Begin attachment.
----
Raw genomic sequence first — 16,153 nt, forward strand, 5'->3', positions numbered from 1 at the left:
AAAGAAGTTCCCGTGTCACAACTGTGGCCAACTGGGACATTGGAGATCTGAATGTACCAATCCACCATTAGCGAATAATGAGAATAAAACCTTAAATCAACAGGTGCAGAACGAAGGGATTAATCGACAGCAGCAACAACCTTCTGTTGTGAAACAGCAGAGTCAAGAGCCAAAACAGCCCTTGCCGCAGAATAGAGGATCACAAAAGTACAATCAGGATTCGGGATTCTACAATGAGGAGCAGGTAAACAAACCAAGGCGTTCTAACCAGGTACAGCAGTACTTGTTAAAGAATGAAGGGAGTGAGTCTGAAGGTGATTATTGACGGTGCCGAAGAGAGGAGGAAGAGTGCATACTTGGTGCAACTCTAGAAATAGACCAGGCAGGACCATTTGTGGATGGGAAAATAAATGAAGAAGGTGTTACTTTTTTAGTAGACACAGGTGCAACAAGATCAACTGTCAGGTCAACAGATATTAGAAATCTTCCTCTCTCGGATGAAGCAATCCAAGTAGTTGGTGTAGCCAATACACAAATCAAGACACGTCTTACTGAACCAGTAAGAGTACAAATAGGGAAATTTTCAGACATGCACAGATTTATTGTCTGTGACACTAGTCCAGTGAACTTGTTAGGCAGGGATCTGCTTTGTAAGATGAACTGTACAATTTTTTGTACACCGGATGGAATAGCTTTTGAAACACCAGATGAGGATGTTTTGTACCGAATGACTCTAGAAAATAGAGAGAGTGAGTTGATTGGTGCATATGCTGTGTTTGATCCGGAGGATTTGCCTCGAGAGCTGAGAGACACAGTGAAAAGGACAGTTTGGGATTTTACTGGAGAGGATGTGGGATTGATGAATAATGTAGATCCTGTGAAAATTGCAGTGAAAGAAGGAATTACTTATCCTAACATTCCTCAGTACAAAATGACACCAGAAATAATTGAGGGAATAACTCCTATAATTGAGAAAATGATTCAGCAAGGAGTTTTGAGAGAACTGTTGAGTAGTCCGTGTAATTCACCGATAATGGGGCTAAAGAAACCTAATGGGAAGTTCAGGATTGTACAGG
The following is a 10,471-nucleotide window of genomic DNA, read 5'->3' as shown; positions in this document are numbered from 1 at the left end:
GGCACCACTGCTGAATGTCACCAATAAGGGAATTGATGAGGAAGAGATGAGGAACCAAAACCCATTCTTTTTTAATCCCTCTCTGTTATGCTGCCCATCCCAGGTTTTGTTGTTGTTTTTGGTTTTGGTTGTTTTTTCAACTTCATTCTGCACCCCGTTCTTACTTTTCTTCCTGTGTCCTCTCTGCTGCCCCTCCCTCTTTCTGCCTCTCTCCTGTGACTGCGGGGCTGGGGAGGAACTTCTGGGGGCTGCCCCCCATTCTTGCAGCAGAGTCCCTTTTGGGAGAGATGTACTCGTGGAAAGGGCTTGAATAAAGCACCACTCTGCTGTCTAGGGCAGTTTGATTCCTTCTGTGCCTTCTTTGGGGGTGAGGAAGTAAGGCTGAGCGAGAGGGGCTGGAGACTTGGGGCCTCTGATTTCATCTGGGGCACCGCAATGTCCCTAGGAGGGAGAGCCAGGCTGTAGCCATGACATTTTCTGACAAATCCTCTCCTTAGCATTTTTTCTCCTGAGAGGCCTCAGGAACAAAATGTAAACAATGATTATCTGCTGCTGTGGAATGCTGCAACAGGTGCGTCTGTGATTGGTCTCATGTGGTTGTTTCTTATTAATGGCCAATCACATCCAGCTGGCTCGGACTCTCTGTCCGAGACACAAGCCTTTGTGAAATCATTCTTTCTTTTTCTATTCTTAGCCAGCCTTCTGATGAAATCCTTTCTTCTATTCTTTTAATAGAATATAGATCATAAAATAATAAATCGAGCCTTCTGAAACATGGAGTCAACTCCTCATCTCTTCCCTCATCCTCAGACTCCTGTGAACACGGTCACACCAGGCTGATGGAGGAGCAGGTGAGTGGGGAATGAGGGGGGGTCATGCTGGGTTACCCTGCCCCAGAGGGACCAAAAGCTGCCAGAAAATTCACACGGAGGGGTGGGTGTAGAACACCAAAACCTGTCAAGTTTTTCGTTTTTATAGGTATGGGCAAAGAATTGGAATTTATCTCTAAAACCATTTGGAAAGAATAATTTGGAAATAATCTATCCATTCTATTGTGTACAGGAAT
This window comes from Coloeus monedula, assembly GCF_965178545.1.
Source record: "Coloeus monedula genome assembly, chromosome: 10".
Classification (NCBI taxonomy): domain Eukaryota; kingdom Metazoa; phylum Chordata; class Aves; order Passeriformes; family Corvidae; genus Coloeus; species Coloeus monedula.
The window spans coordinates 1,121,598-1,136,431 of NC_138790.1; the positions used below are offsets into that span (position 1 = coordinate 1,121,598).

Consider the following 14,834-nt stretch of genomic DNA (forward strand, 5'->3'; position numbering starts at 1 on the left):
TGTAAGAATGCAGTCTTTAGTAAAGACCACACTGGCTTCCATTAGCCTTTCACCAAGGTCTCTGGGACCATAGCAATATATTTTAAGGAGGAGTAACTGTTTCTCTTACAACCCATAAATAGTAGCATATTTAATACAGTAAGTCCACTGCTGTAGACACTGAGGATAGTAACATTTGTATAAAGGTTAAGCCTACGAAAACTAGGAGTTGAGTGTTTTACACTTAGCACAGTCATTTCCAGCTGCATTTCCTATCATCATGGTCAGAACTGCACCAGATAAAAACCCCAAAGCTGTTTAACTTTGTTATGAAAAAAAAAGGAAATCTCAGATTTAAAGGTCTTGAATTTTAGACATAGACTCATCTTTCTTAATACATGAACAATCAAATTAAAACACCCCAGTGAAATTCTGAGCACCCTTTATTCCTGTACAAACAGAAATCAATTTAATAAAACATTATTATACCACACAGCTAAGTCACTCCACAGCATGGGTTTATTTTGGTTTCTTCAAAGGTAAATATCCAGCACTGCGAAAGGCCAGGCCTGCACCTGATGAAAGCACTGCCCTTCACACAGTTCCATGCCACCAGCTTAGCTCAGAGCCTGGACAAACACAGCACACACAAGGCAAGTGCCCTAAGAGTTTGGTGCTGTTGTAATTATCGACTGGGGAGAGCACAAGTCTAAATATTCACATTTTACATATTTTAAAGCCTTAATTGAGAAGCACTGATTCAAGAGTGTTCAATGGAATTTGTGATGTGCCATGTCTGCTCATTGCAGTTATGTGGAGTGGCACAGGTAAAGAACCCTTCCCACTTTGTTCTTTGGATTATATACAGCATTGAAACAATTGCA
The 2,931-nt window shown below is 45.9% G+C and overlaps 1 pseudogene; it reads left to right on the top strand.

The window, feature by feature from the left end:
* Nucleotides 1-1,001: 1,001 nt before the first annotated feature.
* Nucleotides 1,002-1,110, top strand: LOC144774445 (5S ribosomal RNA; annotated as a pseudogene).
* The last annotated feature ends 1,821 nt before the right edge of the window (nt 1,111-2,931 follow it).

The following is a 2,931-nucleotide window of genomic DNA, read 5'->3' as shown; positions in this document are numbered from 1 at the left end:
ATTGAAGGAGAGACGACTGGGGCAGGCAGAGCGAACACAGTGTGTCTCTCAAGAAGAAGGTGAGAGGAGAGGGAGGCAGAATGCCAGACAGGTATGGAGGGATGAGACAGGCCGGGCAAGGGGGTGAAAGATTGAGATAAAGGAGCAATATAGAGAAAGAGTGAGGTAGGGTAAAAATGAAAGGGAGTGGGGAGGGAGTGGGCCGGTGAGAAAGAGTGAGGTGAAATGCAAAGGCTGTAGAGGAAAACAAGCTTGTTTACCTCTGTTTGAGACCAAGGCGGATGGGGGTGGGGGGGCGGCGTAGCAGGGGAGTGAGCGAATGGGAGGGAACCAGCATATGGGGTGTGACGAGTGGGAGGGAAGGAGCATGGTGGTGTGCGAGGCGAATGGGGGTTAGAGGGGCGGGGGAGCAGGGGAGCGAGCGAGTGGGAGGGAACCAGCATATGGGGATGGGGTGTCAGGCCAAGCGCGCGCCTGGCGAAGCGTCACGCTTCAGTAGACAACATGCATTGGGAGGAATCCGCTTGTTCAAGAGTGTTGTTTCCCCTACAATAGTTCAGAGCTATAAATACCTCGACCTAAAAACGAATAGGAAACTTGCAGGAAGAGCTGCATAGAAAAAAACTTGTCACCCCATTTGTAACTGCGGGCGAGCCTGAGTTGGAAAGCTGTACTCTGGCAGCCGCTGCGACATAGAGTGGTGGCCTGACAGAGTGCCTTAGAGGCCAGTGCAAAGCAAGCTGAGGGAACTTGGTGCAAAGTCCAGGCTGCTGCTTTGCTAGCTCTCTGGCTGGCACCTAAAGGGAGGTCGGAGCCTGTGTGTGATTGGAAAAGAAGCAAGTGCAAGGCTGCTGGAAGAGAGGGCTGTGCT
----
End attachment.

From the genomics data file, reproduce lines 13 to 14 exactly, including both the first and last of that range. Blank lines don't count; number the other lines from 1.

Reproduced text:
* Nucleotides 1-1,001: 1,001 nt before the first annotated feature.
* Nucleotides 1,002-1,110, top strand: LOC144774445 (5S ribosomal RNA; annotated as a pseudogene).